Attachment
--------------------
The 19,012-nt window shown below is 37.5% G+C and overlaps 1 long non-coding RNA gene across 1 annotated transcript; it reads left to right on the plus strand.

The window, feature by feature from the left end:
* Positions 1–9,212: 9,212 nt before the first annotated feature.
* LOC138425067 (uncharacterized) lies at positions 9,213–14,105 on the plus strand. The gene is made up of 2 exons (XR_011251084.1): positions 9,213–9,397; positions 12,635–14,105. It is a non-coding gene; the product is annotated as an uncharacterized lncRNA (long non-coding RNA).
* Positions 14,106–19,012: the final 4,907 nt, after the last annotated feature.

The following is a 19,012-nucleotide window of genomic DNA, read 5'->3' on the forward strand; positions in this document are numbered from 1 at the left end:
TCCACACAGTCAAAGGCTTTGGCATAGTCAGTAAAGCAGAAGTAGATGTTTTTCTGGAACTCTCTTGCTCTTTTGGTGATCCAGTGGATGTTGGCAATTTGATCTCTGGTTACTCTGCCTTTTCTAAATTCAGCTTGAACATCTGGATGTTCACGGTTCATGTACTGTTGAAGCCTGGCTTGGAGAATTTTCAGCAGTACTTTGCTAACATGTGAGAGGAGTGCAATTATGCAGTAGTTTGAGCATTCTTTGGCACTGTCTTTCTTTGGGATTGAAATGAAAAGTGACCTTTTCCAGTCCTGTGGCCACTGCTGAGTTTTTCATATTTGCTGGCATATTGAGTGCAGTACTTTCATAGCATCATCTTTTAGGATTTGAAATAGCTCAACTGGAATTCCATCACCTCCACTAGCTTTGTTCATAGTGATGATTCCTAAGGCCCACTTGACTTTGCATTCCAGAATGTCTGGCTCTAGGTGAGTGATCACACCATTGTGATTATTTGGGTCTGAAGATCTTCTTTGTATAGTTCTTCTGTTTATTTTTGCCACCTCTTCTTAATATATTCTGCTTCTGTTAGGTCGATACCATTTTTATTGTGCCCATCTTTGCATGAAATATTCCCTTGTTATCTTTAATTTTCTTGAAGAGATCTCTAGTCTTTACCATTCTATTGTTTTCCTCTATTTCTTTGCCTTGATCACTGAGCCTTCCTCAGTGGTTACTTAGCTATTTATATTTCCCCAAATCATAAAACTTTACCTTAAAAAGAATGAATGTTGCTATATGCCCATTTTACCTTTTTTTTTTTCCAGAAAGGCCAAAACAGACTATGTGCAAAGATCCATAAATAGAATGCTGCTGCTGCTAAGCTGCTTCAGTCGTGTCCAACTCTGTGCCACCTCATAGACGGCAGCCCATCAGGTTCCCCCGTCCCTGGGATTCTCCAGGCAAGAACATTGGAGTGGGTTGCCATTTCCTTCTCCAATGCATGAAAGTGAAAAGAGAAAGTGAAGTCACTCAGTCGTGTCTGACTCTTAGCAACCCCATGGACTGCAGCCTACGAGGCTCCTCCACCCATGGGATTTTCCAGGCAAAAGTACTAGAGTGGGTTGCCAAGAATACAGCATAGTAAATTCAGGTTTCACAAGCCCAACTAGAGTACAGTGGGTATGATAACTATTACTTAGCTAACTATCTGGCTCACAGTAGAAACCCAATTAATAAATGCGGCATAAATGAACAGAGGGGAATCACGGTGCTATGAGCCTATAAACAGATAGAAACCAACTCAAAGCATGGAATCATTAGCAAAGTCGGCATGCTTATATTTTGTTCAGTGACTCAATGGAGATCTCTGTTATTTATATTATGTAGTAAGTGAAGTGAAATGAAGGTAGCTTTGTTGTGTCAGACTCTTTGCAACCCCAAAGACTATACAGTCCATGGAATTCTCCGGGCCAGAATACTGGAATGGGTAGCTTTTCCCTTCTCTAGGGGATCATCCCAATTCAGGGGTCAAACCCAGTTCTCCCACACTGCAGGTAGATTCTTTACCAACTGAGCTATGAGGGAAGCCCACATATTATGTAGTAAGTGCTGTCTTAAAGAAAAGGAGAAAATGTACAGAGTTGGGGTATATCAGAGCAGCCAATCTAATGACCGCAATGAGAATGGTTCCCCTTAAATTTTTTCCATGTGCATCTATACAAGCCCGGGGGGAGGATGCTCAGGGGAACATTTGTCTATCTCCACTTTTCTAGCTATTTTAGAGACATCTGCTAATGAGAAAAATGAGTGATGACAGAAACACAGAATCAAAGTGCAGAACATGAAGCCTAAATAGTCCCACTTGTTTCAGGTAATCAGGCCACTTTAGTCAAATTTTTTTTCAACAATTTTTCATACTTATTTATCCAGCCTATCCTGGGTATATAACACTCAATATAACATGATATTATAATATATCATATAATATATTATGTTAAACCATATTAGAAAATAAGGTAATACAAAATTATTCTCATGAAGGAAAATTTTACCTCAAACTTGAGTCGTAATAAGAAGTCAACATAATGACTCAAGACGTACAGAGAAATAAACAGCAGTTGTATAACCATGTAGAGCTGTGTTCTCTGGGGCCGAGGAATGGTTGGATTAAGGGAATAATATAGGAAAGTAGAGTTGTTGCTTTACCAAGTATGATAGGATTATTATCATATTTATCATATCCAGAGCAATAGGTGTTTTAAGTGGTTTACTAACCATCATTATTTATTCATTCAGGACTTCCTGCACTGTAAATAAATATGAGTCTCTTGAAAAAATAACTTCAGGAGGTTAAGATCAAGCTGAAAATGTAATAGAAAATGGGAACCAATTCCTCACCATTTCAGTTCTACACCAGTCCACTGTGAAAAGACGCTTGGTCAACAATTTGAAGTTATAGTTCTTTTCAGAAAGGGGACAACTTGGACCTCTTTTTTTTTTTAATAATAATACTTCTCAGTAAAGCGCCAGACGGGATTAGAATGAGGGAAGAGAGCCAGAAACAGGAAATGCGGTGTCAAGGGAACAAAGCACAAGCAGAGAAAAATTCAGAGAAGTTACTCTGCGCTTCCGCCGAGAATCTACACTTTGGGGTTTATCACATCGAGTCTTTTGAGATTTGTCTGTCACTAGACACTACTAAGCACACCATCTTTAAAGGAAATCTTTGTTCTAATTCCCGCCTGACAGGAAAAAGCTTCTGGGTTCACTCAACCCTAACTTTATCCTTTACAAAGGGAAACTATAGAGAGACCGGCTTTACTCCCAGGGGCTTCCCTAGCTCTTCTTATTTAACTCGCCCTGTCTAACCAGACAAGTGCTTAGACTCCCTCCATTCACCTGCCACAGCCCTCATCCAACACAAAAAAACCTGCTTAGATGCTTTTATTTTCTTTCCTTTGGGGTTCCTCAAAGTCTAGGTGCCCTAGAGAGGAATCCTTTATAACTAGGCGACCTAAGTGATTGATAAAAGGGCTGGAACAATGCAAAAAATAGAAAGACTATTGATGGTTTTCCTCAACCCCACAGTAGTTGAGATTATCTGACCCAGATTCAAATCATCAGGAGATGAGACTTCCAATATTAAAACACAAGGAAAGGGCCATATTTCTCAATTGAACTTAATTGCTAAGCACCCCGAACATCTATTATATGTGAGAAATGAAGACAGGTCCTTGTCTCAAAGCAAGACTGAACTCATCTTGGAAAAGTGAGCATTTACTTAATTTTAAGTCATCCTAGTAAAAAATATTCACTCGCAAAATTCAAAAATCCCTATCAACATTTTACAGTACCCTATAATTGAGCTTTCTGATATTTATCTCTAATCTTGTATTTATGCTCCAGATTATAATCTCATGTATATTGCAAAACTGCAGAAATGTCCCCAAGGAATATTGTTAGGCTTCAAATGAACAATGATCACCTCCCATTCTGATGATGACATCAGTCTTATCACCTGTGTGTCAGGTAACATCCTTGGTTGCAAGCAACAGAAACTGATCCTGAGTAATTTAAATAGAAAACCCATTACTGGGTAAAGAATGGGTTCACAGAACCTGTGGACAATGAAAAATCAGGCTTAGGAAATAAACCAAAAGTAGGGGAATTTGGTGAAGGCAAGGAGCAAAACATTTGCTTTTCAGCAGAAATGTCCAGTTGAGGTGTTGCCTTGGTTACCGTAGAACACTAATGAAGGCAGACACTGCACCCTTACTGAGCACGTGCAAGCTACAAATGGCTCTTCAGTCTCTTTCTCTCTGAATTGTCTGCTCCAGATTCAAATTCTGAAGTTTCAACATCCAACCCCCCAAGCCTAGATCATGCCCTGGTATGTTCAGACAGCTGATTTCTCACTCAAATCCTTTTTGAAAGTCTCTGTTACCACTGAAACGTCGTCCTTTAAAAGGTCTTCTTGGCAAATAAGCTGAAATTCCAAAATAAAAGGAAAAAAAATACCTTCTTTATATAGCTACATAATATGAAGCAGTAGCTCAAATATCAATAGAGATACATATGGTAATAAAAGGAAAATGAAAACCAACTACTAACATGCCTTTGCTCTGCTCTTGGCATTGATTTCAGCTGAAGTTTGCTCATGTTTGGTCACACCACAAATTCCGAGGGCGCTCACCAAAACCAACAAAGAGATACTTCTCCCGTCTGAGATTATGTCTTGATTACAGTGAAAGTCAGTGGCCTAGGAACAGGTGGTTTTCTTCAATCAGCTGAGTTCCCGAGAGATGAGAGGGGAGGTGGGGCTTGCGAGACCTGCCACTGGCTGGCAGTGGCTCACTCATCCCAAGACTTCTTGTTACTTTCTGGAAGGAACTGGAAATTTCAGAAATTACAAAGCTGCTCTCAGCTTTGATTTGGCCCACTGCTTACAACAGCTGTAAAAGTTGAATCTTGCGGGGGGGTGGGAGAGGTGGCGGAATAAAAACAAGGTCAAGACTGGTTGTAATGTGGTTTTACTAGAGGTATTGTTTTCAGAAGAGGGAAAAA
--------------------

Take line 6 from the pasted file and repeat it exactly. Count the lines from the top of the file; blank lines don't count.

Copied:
The following is a 19,012-nucleotide window of genomic DNA, read 5'->3' on the forward strand; positions in this document are numbered from 1 at the left end: